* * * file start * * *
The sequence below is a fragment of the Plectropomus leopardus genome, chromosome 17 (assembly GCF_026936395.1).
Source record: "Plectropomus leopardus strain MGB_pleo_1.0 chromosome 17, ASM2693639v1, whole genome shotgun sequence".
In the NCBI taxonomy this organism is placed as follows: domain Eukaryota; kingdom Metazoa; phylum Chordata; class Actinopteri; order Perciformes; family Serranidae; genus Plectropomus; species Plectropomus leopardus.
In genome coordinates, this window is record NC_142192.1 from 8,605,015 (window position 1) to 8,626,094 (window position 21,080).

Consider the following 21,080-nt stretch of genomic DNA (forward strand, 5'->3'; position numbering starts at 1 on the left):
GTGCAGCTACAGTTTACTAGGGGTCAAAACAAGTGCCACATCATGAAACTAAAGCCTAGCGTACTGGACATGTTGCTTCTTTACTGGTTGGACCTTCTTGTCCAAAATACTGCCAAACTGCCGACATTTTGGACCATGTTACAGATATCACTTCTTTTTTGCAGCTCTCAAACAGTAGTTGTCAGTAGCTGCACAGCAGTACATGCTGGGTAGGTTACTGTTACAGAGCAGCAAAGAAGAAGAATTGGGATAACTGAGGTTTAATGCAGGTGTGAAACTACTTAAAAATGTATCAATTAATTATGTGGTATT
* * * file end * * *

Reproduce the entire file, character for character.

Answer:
The sequence below is a fragment of the Plectropomus leopardus genome, chromosome 17 (assembly GCF_026936395.1).
Source record: "Plectropomus leopardus strain MGB_pleo_1.0 chromosome 17, ASM2693639v1, whole genome shotgun sequence".
In the NCBI taxonomy this organism is placed as follows: domain Eukaryota; kingdom Metazoa; phylum Chordata; class Actinopteri; order Perciformes; family Serranidae; genus Plectropomus; species Plectropomus leopardus.
In genome coordinates, this window is record NC_142192.1 from 8,605,015 (window position 1) to 8,626,094 (window position 21,080).

Consider the following 21,080-nt stretch of genomic DNA (forward strand, 5'->3'; position numbering starts at 1 on the left):
GTGCAGCTACAGTTTACTAGGGGTCAAAACAAGTGCCACATCATGAAACTAAAGCCTAGCGTACTGGACATGTTGCTTCTTTACTGGTTGGACCTTCTTGTCCAAAATACTGCCAAACTGCCGACATTTTGGACCATGTTACAGATATCACTTCTTTTTTGCAGCTCTCAAACAGTAGTTGTCAGTAGCTGCACAGCAGTACATGCTGGGTAGGTTACTGTTACAGAGCAGCAAAGAAGAAGAATTGGGATAACTGAGGTTTAATGCAGGTGTGAAACTACTTAAAAATGTATCAATTAATTATGTGGTATT